More than a third of the city’s children attend an underperforming secondary school in one of two areas of Sheffield – prompting calls for more to be done to help them.
The latest Ofsted figures show that the schools judged as inadequate or requires improvement are clustered into two areas of Sheffield – the north and south/south east.
Councillor Shaffaq Mohammed, leader of the Liberal Democrats on Sheffield Council, said this is limiting the choices of families in these areas and the life chances of the thousands of youngsters who attend the schools.
In the north, Forge Valley, Chaucer, Yewlands, Ecclesfield, Stocksbridge and Bradfield have been judged either requires improvement or inadequate following its latest inspection by Ofsted. Around 6,700 pupils attend these schools.
And in the south/south east there are four schools – Westfield, Birley, Outwood Academy City and Sheffield Springs – with around 4,000 pupils attending.
Statistics show that the number of school judged as inadequate in Sheffield is higher than in other cities including Hull, where there is none, and Leeds and Manchester.
Coun Mohammed called on the education chiefs to work with the academy trusts operating the schools and work with them to develop a plan to improve them.
Cabinet member for education and skills, Coun Jayne Dunn, stressed that the authority and Learn Sheffield - a not-for-profit organisation owned by the council and some city’s schools – were doing all they can to support the schools and find solutions to issues.
Coun Mohammed said: “There is around 11,000 children at these schools – that’s a third of our young people.
“Our city can’t prosper and our children aren’t getting the opportunity to have the best start in life.
“If you look at the most recent Ofsted reports, what are the likes of Hull doing that Sheffield isn’t?”
He added: “It is really concerning. We are going to keep looking at why our education system is letting some of our young people down and the communities that they are in.
“There are parents, even from deprived backgrounds, who are cutting back so they can afford to buy a house in the catchment area of a good school.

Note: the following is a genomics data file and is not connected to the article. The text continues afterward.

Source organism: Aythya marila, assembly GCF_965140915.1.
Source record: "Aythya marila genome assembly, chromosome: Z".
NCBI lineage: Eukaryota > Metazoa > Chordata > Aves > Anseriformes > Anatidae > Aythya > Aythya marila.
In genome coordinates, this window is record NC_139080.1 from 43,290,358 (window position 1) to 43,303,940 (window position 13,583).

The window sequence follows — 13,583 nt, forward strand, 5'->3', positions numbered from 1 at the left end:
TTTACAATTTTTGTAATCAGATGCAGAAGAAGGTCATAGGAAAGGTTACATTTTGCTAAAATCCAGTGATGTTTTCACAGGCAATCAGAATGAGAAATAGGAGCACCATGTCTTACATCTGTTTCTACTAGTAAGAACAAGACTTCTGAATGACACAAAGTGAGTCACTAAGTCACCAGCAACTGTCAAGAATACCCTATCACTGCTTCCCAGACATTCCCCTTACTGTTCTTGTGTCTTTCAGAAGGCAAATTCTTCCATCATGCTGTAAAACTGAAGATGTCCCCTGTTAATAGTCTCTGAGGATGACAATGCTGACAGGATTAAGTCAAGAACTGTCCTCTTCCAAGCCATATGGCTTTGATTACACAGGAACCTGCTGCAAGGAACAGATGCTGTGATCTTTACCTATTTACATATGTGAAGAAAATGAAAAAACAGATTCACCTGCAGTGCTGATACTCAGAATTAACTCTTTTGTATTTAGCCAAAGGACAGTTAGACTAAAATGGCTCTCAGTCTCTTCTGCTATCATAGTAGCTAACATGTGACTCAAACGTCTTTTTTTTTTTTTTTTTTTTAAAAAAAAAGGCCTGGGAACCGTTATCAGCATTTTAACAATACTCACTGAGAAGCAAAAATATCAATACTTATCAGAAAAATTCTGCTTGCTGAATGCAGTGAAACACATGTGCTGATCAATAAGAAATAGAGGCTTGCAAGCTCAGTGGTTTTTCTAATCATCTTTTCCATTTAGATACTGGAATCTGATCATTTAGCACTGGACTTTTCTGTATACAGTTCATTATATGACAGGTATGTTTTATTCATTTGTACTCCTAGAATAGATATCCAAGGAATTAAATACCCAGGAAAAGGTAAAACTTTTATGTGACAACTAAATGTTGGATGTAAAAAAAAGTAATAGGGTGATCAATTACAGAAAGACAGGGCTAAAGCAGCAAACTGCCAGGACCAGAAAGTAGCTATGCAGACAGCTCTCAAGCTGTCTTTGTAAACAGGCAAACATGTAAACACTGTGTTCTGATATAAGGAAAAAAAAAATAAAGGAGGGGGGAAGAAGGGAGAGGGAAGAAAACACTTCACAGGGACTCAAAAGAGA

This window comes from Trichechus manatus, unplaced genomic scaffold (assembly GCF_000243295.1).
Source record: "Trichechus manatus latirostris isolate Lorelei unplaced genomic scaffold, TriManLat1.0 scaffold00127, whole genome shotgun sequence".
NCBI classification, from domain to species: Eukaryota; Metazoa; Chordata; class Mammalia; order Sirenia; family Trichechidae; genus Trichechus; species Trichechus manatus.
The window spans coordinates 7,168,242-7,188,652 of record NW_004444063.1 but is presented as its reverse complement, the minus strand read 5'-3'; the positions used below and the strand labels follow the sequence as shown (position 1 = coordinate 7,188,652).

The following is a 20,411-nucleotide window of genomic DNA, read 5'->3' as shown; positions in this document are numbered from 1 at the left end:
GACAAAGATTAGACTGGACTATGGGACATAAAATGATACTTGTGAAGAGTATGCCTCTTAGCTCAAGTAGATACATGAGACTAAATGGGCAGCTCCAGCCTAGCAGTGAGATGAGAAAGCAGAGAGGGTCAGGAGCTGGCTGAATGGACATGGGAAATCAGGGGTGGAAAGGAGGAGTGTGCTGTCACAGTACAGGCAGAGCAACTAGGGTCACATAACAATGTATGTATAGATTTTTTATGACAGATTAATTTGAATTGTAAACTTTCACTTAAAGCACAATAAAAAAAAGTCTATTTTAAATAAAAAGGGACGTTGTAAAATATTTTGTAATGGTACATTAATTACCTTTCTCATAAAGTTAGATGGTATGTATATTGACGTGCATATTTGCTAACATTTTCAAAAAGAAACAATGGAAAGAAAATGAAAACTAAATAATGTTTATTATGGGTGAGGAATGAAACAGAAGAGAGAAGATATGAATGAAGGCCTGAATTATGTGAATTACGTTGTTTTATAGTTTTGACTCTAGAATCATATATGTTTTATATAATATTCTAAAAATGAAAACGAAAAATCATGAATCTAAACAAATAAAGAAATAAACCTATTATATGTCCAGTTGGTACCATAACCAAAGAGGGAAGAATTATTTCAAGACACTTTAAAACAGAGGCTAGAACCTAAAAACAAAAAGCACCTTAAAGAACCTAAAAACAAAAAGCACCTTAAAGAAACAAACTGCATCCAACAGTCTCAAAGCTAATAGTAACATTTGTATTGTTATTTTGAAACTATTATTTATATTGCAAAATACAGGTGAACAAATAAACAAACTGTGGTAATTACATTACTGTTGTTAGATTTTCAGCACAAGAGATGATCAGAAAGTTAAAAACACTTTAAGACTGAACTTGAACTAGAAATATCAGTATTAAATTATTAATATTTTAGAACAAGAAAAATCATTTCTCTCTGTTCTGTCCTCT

“That’s just not on and for some people that isn’t possible, therefore what we are going to do is redouble our efforts.”
Coun Dunn said she is working closely with headteachers and Learn Sheffield to improve the situation for youngsters across the city and meets regularly with school leaders at the Sheffield Schools Forum.
“Every child across the city deserves the best education and best chances in life. We have been putting in an awful lot of work and Learn Sheffield has been giving a lot of support to these schools,” she said.
“We cannot get away from the fact that there has been cuts to school funding. This is going to reflect in these sort of issues and after funding cuts results will suffer.
She added: “The Liberal Democrats pushing forward the coalition programme on academisation and our children are now paying for that.
“It took schools not only out of local authority control but also out of the control of the local communities.
“We also can’t force any academy to buy into the support Learn Sheffield delivers and two of them currently don’t.
“I am asking the chief executive’s of the trusts to meet with me. It’s about holding them to account, but they are businesses and don’t have to.”
“I am looking at how to empower governors and support them to help them hold their schools to account.”
She added that she was also working with colleagues to provide support to the families of school pupils who need it.